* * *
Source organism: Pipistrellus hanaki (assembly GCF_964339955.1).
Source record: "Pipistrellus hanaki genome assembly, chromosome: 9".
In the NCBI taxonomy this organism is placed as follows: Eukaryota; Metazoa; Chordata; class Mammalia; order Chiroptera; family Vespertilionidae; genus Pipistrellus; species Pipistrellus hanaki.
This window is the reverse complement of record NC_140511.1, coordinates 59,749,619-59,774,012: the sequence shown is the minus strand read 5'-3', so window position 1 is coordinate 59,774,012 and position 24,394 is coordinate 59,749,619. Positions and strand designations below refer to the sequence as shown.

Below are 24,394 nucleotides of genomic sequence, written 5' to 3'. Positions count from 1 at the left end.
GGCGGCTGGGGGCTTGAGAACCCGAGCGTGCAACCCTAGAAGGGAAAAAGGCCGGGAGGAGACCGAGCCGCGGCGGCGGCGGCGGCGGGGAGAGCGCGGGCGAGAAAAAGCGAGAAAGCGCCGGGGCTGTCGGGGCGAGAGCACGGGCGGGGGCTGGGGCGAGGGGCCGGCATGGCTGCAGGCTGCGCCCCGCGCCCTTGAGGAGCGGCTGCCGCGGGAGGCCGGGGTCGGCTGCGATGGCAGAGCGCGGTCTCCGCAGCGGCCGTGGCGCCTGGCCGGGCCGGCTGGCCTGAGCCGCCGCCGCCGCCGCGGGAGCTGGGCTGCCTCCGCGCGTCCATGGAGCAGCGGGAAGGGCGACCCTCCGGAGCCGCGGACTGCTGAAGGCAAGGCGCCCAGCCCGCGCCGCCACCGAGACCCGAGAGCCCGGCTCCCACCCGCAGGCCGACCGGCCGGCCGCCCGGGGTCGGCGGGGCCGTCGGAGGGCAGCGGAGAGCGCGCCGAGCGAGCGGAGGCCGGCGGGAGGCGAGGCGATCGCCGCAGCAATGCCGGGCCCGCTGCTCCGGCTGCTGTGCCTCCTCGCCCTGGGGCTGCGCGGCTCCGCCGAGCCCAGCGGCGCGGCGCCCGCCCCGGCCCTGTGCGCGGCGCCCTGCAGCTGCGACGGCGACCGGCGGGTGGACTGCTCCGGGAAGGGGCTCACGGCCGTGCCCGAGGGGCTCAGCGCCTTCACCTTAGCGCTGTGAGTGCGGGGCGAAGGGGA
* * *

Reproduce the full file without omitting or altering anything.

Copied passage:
Source organism: Pipistrellus hanaki (assembly GCF_964339955.1).
Source record: "Pipistrellus hanaki genome assembly, chromosome: 9".
In the NCBI taxonomy this organism is placed as follows: Eukaryota; Metazoa; Chordata; class Mammalia; order Chiroptera; family Vespertilionidae; genus Pipistrellus; species Pipistrellus hanaki.
This window is the reverse complement of record NC_140511.1, coordinates 59,749,619-59,774,012: the sequence shown is the minus strand read 5'-3', so window position 1 is coordinate 59,774,012 and position 24,394 is coordinate 59,749,619. Positions and strand designations below refer to the sequence as shown.

Below are 24,394 nucleotides of genomic sequence, written 5' to 3'. Positions count from 1 at the left end.
GGCGGCTGGGGGCTTGAGAACCCGAGCGTGCAACCCTAGAAGGGAAAAAGGCCGGGAGGAGACCGAGCCGCGGCGGCGGCGGCGGCGGGGAGAGCGCGGGCGAGAAAAAGCGAGAAAGCGCCGGGGCTGTCGGGGCGAGAGCACGGGCGGGGGCTGGGGCGAGGGGCCGGCATGGCTGCAGGCTGCGCCCCGCGCCCTTGAGGAGCGGCTGCCGCGGGAGGCCGGGGTCGGCTGCGATGGCAGAGCGCGGTCTCCGCAGCGGCCGTGGCGCCTGGCCGGGCCGGCTGGCCTGAGCCGCCGCCGCCGCCGCGGGAGCTGGGCTGCCTCCGCGCGTCCATGGAGCAGCGGGAAGGGCGACCCTCCGGAGCCGCGGACTGCTGAAGGCAAGGCGCCCAGCCCGCGCCGCCACCGAGACCCGAGAGCCCGGCTCCCACCCGCAGGCCGACCGGCCGGCCGCCCGGGGTCGGCGGGGCCGTCGGAGGGCAGCGGAGAGCGCGCCGAGCGAGCGGAGGCCGGCGGGAGGCGAGGCGATCGCCGCAGCAATGCCGGGCCCGCTGCTCCGGCTGCTGTGCCTCCTCGCCCTGGGGCTGCGCGGCTCCGCCGAGCCCAGCGGCGCGGCGCCCGCCCCGGCCCTGTGCGCGGCGCCCTGCAGCTGCGACGGCGACCGGCGGGTGGACTGCTCCGGGAAGGGGCTCACGGCCGTGCCCGAGGGGCTCAGCGCCTTCACCTTAGCGCTGTGAGTGCGGGGCGAAGGGGA